What is Pronation and Overpronation?

Definition of Pronation and Overpronation for Walking and Running

Pronation - Neutral - Supination
Pronation - Neutral - Supination. By Ducky2315 (Own work) [ CC-BY-SA-3.0], via Wikimedia Commons

Pronation is a natural motion of your foot during walking and running. Walkers and runners will often hear the terms pronation, overpronation, and underpronation, especially when discussing your gait and whether you should use motion control shoes. Learn more about what these terms mean.

What is Pronation?

Pronation refers to the natural side-to-side movement of the foot as you walk or run. It is also known as eversion.

The foot rolls a bit inward with each step.

From the time your heel strikes the ground, your arch begins to flatten and cushion the shock. Your weight shifts to the outside of your foot and then back to the big toe. If you have a correct gait your foot should begin to roll outward with the toe-off. The arch rises and stiffens to provide stability as the foot rolls upward and outward. This is normal pronation. All of the toes aid in push-off in normal pronation but the big toe and second toe do more of the work while the others stabilize.

The sole of the foot is facing the rear of your body in pronation. The muscles active during pronation are the anterior tibialis, extensor digitorium longus, and the extensor hallicus longus, all of which are supinators of the foot.

Problems with Overpronation

For some people, the ankle rolls too far downward and inward with each step, which is known as overpronation.

This is believed to contribute to the risk of injury and motion control shoes, insoles, and orthotics are designed to correct your foot motion for overpronation. In overpronation, the big toe and second toe do all of the push off and this leads to strain on them and instability in the foot.

The excessive rotation of the foot in overpronation leads to more rotation of the tibia in the lower leg, with the result being a greater incidence of shin splints (also called medial tibial stress syndrome) and knee pain.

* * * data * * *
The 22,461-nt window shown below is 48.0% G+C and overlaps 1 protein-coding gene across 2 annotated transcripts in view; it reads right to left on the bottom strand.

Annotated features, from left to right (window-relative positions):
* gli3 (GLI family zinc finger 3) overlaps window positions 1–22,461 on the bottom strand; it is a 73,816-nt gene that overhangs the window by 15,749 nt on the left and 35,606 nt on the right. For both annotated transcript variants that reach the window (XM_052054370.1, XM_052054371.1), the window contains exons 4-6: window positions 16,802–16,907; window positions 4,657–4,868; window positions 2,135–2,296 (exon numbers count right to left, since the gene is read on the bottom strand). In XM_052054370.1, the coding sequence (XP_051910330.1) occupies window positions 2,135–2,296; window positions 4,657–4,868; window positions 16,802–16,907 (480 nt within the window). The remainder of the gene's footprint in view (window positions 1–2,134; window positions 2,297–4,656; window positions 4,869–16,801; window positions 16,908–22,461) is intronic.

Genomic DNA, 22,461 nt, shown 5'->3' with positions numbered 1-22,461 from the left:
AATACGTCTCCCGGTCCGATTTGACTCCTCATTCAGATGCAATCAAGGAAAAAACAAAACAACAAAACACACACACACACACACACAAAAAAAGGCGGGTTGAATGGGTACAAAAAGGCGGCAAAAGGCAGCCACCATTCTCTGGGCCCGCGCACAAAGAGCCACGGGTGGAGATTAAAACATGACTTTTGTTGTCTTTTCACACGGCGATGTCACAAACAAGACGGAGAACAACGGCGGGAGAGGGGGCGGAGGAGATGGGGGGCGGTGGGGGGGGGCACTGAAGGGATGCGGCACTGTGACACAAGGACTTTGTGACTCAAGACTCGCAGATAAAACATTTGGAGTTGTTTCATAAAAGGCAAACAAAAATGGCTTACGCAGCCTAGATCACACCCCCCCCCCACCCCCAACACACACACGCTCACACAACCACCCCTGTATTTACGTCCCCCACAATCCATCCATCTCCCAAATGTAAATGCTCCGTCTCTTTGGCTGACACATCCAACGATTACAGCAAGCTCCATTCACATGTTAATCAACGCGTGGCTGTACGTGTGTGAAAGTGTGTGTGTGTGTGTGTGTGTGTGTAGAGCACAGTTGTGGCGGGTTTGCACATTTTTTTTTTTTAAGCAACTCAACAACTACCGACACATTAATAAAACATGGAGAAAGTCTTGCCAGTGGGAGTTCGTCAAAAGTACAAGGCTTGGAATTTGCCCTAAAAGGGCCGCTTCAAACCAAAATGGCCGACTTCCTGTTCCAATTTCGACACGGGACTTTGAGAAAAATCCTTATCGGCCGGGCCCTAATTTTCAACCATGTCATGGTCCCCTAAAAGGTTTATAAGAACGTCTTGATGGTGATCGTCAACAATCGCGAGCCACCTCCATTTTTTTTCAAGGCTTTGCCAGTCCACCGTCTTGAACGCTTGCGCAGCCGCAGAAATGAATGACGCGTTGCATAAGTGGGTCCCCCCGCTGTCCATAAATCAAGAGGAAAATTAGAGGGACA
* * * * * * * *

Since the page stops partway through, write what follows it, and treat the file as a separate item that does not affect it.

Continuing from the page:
It places more stress on the ligaments and tendons of the foot that attach to the heel, contributing to heel pain problems.

Determining whether you are an overpronator is the key to selecting the right walking and running shoes. You can do a little self-diagnosis looking at your shoe wear pattern, then get assessed at a good-quality running shoe store. Overpronators may benefit from motion control shoes to help correct their gait so they have normal neutral pronation.

  • Motion control shoes are built to correct for overpronation. They have increased medial support and stiffer construction to guide the foot into a proper amount of pronation.
  • Custom orthotics can provide motion control. These are prescribed by a podiatrist and individually designed to meet the specific need of each foot. If you have a severe problem with overpronation, you may want to see a podiatrist.
  • Some researchers are taking a different route and think barefoot running may be an answer for overpronation. Some studies show you pronate less when running barefoot.

Problems with Underpronation (Supination)

Supination is a rolling motion to the outside edge of the foot during a step. The foot naturally supinates during the toe-off stage as the heel first lifts off the ground until the end of the step.

This provides more leverage and to help roll off the toes.

Too much supination places extra stress on the foot. The big toe and second toe aren't used in a supinated toe-off, which leaves all of the work to the outer edge of the foot and smaller toes. This can result in ankle injury, iliotibial band syndrome of the knee, Achilles tendonitis, and plantar fasciitis.

Supinators do well with neutral shoes. If you supinate, you do not need motion control shoes because you don't need medial stability. Instead, flexible shoes will allow you a better range of motion and you may benefit from shoes or insoles that have more cushioning.

The Bottom Line on Pronation and Overpronation

Your walking and running gait may have too much or too little side-to-side rotation during the phases of your stride. You can often get a quick assessment at a running shoe store to see whether or not you overpronate or supinate.

Sources:

Donatelli, Robert. "Normal Biomechanics of the Foot and Ankle." The Journal of Orthopaedic and Sports Physical Therapy. November, 1985.

Heel Pain. American Podiatric Medical Association. http://www.apma.org/Learn/FootHealth.cfm?ItemNumber=985.

How to "Read" Your Footprint. American Orthopaedic Foot & Ankle Society. http://www.aofas.org/footcaremd/how-to/foot-health/Pages/How-to-Read-Your-Footprint.aspx

Russell, RM and Simmons, S "The Effects of Barefoot Running on Overpronation in Runners," International Journal of Exercise Science: Conference Proceedings: 2016 Vol. 8: Iss. 4 , Article 42.

Tweed JL, Campbell JA, Avil SJ. Biomechanical Risk Factors in the Development of Medial Tibial Stress Syndrome in Distance Runners. Journal of the American Podiatric Medical Association: November 2008, Vol. 98, No. 6, pp. 436-444.

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